Many experts have recommended the use of positive affirmations during hypnosis to re-educate the unconscious mind and boost self-esteem. Mental health professionals advocate for the use of positive affirmations on your cell phone set as an alarm or sticky notes posted in high-traffic areas. You must see and repeat positive affirmations regularly and consistently for them to have the best possible effect. 

Be positive scrabble pieces positivity quote - Photo by Amanda Jones on Unsplashpositive affirmations -

Claude Steele’s self-affirmation theory argues that it is better to affirm actions rather than what feels good or what may be. For example, it is better to say, “I am going to do well on this test” than “I am smart.” Affirmations that point to a state of being can often bring up unnecessary feelings of shame or guilt. Actionable affirmations avoid these emotions and celebrate the process instead of just the outcome.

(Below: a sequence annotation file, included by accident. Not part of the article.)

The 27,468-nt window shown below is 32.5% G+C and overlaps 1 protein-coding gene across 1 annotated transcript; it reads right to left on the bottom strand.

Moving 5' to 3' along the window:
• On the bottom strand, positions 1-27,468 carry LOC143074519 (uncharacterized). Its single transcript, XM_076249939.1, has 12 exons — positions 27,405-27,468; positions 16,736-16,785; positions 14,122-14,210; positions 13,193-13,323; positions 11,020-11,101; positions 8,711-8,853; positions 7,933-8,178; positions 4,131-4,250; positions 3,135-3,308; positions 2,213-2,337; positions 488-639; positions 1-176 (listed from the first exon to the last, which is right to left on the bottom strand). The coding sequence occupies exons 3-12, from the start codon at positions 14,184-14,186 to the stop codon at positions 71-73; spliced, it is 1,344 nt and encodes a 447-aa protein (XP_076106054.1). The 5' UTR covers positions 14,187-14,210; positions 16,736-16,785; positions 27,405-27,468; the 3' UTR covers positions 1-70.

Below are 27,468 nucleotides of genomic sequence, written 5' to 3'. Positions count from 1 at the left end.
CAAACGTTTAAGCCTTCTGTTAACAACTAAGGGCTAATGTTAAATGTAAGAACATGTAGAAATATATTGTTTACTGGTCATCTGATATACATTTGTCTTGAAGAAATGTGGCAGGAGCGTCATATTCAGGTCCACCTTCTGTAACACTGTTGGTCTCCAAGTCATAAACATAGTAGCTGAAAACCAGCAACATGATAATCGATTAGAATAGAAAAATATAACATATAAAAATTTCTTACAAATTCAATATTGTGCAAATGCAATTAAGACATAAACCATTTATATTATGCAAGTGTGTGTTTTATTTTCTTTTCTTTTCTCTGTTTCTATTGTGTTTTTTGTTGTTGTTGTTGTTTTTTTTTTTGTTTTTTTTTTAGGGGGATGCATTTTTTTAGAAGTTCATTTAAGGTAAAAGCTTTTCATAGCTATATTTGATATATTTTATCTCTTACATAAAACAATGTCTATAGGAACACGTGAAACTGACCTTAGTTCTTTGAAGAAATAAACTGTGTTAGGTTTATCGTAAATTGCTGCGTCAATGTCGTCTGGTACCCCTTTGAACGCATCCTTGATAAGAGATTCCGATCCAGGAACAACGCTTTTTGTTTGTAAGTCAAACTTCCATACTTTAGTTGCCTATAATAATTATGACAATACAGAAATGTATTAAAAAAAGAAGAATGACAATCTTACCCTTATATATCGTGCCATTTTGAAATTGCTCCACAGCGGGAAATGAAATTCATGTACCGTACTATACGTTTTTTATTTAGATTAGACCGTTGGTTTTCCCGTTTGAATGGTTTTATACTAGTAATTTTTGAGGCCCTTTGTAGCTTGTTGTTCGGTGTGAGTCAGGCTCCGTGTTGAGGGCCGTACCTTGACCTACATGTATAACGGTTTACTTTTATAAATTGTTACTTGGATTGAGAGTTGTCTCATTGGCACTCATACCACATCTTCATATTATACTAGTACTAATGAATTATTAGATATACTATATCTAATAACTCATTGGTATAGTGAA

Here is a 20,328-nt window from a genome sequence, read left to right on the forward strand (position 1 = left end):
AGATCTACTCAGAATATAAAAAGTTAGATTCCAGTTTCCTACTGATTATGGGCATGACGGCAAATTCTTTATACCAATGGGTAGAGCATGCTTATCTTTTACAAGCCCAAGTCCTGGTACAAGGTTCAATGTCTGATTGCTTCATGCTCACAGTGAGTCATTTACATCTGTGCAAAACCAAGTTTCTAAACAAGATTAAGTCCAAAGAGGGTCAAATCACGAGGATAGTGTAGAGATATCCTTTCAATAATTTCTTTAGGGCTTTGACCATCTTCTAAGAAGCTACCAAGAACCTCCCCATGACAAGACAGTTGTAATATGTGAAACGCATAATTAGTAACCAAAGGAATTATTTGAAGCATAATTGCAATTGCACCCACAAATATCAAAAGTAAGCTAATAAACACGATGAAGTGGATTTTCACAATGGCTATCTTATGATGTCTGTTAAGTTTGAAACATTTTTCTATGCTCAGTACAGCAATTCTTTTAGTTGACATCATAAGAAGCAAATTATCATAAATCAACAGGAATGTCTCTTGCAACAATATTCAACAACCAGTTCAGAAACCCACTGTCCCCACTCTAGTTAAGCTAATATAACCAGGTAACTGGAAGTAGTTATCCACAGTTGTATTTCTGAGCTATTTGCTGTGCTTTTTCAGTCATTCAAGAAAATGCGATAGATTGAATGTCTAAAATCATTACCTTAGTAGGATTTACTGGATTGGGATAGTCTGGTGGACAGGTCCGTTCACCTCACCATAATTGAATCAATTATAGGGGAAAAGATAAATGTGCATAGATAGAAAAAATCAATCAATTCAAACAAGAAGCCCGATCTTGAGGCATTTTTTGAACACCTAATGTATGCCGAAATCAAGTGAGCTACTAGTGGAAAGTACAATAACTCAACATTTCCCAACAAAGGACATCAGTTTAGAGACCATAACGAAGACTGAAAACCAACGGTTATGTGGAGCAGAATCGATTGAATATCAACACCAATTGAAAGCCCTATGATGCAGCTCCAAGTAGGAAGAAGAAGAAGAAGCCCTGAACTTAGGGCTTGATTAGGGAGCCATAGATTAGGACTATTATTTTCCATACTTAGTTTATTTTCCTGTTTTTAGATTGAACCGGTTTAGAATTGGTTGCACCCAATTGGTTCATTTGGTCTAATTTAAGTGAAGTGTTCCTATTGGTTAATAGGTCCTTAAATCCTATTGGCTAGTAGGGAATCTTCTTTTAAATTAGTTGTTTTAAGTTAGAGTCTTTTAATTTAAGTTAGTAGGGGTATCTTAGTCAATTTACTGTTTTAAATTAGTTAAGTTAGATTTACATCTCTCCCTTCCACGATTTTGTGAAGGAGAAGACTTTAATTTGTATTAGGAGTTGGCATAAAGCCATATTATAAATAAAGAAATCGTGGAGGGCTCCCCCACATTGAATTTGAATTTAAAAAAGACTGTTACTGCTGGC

Developed during an empirical study in the late 1980s by Claude Steele, self-affirmation theory is one of the main scientific arguments for the benefits of positive affirmations. The theory has three major tenets, which provide a greater understanding of how affirmations work. These three tenets are:

  1. When we practice self-affirmation, we maintain a self-narrative in which we can be ethical and able to adapt to different circumstances. This narrative makes up our self-identity. With positive affirmations, we feel able to adopt a variety of different roles and have success in each of them.  
  2. Self-affirmation theory contends that maintaining self-identity is not about always being perfect or excellent at everything. Instead, it’s more important that we see ourselves as competent and capable in the areas that we value.
  3. To benefit from positive affirmations and maintain your self-integrity, you must behave in ways that genuinely deserve acknowledgment and praise. When practicing self-affirmations like, “I am an attentive mother,” your end goal by saying it shouldn’t simply be to receive that praise. For a positive affirmation like this to work well, you have to act in ways to deserve that praise by being the most attentive mother you can.